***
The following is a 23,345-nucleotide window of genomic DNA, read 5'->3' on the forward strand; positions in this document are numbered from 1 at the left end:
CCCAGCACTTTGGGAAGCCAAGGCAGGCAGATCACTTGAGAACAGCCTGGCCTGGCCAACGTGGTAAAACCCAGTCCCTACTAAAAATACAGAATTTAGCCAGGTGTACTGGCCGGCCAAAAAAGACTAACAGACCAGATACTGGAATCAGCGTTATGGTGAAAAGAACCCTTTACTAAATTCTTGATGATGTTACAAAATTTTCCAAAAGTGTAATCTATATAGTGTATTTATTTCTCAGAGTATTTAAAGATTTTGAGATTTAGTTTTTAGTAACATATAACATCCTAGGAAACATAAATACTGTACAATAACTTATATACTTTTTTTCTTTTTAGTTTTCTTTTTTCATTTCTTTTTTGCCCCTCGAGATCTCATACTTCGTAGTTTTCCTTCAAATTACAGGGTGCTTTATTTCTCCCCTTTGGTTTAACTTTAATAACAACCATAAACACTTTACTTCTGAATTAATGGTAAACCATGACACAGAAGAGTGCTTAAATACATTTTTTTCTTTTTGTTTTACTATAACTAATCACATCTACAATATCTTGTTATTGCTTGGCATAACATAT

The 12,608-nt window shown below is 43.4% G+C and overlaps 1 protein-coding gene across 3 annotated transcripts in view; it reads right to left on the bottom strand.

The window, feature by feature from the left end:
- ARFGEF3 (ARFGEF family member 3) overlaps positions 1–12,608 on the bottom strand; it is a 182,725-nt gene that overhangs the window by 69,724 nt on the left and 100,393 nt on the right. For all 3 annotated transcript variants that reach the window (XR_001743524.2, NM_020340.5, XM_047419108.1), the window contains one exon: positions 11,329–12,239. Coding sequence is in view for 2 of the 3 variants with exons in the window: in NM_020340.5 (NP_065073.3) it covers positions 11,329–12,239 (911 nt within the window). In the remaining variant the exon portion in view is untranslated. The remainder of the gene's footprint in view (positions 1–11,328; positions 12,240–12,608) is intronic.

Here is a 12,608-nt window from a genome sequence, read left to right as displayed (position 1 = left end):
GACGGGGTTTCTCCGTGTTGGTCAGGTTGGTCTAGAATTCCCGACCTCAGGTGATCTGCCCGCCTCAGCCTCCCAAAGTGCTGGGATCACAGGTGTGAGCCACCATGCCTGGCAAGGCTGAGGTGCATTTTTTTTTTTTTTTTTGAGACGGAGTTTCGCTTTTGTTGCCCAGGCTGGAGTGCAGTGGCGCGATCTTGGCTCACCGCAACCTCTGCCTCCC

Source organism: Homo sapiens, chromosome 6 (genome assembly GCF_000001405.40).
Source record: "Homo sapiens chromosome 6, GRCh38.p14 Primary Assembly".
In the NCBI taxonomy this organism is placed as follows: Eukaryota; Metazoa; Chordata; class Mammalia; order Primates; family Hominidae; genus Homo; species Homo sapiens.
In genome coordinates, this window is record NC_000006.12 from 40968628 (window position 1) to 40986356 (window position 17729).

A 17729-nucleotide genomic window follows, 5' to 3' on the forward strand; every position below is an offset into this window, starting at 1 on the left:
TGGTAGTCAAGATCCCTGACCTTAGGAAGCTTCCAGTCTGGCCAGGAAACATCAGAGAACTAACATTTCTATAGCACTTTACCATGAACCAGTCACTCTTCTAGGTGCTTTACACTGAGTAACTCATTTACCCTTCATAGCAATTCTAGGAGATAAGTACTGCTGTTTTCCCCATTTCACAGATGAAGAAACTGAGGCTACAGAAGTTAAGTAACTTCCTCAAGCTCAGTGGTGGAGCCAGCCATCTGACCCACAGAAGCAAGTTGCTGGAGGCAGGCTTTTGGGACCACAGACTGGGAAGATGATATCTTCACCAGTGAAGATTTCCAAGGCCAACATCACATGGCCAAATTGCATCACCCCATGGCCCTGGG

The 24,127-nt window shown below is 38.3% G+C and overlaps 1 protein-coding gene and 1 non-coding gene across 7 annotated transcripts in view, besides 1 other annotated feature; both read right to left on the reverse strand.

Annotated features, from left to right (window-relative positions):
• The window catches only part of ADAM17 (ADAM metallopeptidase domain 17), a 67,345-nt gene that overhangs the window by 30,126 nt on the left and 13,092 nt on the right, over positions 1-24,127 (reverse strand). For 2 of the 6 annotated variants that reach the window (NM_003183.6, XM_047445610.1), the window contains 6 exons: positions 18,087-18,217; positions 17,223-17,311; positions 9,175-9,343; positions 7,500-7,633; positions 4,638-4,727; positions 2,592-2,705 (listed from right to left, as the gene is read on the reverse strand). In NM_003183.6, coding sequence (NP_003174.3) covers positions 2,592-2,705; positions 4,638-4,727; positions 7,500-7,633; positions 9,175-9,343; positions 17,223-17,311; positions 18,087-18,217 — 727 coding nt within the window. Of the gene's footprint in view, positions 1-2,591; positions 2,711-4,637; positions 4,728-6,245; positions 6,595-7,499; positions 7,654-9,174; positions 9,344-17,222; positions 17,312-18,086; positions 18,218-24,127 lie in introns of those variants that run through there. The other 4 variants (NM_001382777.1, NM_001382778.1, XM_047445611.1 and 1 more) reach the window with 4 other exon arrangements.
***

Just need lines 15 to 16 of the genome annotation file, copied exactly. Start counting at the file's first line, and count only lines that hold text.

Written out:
Annotated features, from left to right (window-relative positions):
• The window catches only part of ADAM17 (ADAM metallopeptidase domain 17), a 67,345-nt gene that overhangs the window by 30,126 nt on the left and 13,092 nt on the right, over positions 1-24,127 (reverse strand). For 2 of the 6 annotated variants that reach the window (NM_003183.6, XM_047445610.1), the window contains 6 exons: positions 18,087-18,217; positions 17,223-17,311; positions 9,175-9,343; positions 7,500-7,633; positions 4,638-4,727; positions 2,592-2,705 (listed from right to left, as the gene is read on the reverse strand). In NM_003183.6, coding sequence (NP_003174.3) covers positions 2,592-2,705; positions 4,638-4,727; positions 7,500-7,633; positions 9,175-9,343; positions 17,223-17,311; positions 18,087-18,217 — 727 coding nt within the window. Of the gene's footprint in view, positions 1-2,591; positions 2,711-4,637; positions 4,728-6,245; positions 6,595-7,499; positions 7,654-9,174; positions 9,344-17,222; positions 17,312-18,086; positions 18,218-24,127 lie in introns of those variants that run through there. The other 4 variants (NM_001382777.1, NM_001382778.1, XM_047445611.1 and 1 more) reach the window with 4 other exon arrangements.